From Manuel Manrique Castro: No one in this day and age can deny the vital role that education plays in the development of our nations. Everyone, no matter what their political inclinations might be, agrees that without quality education for all, the outlook for our collective future is uncertain. However, public discourse about this complex topic has been dominated by two issues that are usually discussed separately, in spite of the fact that they are closely interconnected: first, the violence that is occurring within our educational institutions, mainly in the form of bullying, and secondly, the poor quality of our educational services, which has made it impossible for our educational institutions to satisfy the demands of a world that has been drastically transformed by the technological revolution.

In the first case - that of bullying - attempts to reduce or eliminate this phenomenon have been unsuccessful, and as a result, bullying has grown, diversified and become increasingly sophisticated at an astounding pace, as is evidenced by the widespread incidence of cyber-bullying. Faced with this seemingly unstoppable avalanche of incidents, many countries have called for anti-bullying legislation, and legislatures have sought to approve anti-bullying laws.

In mid-March of this year, President Santos [Colombia] signed into law Bill 1620, designed to reduce school violence and lower the incidence of teen pregnancy, two separate issues which in fact are interconnected. This law creates a “national system for promoting a harmonious atmosphere and the protection of human rights in schools, sex education, and the prevention and mitigation of in-school violence.” A few days after Colombia approved this law, and as a result of a call to action made by Mexican Senator José María Martínez, who had reported that in 2012 more than five thousand students, mostly male, had been killed in schools as a result of bullying, Mexico approved an amendment to its General Education Law in order to prevent harassment in schools and provide attention to victims of such actions. Peru and Chile have taken similar actions, but in Peru it has been said that two years after its law was approved, it appears, to be a dead letter law.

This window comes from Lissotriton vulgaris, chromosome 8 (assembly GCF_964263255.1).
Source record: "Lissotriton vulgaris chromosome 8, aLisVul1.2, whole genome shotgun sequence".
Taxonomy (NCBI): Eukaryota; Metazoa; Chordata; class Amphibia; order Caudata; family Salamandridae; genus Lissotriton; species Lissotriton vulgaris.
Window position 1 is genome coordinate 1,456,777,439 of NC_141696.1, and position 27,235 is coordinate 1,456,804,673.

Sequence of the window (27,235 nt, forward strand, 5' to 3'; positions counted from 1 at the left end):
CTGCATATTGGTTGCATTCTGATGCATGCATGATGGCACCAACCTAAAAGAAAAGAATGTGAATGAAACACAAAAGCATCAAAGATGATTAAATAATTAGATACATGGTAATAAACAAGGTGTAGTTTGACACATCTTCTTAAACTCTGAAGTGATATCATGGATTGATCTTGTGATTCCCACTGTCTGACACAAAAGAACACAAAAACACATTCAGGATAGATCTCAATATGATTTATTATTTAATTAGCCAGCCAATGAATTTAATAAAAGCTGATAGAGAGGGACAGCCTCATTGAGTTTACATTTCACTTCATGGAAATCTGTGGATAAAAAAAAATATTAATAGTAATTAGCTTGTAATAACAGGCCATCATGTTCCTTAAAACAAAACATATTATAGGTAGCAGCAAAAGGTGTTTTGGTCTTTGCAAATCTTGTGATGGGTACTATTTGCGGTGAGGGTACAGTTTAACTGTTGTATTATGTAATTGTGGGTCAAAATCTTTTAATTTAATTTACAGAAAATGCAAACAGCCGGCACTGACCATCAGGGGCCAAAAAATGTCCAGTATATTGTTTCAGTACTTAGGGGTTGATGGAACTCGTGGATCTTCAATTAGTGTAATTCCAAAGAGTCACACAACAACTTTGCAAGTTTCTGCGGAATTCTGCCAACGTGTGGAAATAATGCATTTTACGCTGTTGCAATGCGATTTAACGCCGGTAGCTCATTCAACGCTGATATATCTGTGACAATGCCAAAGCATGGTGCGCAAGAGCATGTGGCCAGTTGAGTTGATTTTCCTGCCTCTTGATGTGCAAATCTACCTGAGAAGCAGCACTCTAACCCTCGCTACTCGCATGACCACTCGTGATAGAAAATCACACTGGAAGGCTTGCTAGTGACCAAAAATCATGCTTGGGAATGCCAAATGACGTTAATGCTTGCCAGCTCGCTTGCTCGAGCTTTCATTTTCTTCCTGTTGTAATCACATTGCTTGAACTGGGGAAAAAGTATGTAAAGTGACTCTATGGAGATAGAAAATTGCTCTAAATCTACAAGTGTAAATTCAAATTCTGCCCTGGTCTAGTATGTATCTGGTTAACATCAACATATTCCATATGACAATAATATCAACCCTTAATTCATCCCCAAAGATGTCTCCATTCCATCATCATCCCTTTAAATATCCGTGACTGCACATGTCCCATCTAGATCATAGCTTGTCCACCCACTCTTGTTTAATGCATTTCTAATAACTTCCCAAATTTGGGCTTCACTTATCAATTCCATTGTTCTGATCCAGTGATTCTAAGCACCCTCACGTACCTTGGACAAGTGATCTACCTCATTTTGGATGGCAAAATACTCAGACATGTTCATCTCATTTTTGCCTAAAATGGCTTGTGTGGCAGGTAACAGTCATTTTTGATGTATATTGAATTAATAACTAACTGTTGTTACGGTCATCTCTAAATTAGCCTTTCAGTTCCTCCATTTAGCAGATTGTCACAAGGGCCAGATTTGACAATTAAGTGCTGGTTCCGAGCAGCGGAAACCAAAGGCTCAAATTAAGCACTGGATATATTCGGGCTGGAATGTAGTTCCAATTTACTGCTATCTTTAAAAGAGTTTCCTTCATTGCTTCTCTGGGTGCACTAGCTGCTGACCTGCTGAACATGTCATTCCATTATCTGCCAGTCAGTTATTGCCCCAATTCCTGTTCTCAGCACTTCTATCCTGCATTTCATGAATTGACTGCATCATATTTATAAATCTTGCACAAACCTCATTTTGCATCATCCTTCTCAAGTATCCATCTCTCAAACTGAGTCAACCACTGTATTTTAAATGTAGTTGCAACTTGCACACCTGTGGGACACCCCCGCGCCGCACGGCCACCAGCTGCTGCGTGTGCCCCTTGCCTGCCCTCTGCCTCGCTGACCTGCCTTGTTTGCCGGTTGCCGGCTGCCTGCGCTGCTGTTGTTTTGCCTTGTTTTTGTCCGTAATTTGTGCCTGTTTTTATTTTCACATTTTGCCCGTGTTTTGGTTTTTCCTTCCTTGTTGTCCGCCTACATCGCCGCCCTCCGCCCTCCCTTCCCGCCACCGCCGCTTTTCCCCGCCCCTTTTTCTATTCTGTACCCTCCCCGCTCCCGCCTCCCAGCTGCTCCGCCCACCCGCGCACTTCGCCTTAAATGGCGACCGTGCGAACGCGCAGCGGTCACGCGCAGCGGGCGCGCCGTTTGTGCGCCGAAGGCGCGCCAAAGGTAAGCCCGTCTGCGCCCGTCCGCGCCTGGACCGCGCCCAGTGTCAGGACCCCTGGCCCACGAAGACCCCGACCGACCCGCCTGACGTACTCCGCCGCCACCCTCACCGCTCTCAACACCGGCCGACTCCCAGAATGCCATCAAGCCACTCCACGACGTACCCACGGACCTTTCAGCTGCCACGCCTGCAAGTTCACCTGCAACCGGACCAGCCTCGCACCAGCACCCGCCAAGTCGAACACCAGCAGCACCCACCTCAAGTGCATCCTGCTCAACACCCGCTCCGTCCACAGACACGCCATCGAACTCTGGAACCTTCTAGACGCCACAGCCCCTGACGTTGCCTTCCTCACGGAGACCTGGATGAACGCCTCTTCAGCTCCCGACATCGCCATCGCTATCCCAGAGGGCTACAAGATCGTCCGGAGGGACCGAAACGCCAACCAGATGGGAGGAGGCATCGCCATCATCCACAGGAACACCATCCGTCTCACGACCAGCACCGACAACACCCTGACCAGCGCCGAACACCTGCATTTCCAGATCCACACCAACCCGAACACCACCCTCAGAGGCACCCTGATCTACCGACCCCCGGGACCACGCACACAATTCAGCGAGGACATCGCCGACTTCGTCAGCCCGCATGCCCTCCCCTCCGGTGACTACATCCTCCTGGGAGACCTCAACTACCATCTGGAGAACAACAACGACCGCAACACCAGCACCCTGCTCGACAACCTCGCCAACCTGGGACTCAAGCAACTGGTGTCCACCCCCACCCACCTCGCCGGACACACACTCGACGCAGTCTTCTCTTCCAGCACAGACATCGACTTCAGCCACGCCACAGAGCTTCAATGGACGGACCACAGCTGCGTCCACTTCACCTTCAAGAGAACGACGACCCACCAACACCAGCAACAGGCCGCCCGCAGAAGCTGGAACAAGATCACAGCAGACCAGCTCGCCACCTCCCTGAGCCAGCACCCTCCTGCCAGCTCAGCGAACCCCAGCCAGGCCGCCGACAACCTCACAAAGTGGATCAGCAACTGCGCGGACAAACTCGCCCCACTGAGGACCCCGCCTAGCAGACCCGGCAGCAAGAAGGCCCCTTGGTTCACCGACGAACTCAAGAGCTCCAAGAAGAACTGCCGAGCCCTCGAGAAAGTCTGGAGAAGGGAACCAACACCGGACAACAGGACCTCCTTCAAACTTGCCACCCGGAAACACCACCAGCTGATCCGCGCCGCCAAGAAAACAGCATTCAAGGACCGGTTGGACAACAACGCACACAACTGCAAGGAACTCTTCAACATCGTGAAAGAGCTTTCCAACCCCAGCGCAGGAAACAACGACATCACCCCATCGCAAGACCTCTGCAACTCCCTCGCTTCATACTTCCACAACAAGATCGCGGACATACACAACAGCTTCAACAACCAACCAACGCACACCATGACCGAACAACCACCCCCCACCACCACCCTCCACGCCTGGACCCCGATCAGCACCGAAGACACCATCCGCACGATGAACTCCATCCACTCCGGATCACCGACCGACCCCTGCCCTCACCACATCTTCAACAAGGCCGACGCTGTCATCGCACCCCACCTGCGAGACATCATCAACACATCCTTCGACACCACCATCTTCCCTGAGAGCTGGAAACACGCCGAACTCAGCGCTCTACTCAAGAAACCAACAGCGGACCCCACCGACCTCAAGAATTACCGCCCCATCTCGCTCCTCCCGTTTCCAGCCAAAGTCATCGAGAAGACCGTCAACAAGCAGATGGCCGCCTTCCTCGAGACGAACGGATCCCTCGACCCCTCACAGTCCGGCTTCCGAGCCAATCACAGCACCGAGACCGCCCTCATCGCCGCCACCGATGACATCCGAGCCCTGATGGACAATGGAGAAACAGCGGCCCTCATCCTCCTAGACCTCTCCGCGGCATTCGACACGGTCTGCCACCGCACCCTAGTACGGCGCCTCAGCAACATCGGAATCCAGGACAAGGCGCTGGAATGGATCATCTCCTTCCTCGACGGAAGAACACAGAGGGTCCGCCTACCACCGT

Laws alone are apparently unable to make a difference, and in Colombia it remains to be seen if the proposed national system for promoting a harmonious atmosphere in schools actually works, especially in the departments and municipalities. However, it is clear that every tool designed to eliminate bullying should be considered, such as the seven manuals - including their numerous educational actions - which Cartoon Network has produced for elementary school aged children and their teachers in Latin America, as well as for students and teachers at the secondary level, and parents and childcare workers in the region. These manuals contain very useful guidelines and approaches for combating bullying among students.

It is important, nevertheless, to connect the incidence of bullying with the quality of education. It is clear that the higher the quality of schooling being offered and the greater its relevance in terms of serving the needs of children and their families, the less violence there will be. If education is based on obsolete theories and objectives and is out of touch with today’s realities and with children’s needs and interests, it is laying the groundwork for the emergence of the many-headed monster, bullying. In this respect, Brazil has been implementing a program that is well worth following. It is called the Promise of Education for All, and it is being carried out as a joint effort between the national, state and municipal governments, in close collaboration with communities and families. This program seeks to fulfill 28 goals designed to improve the quality of education, and included in these goals are several that are clearly aimed at reducing the violence that has so regrettably transformed our educational institutions into battlefields.

By Manuel Manrique Castro, translated by Cynthia Selde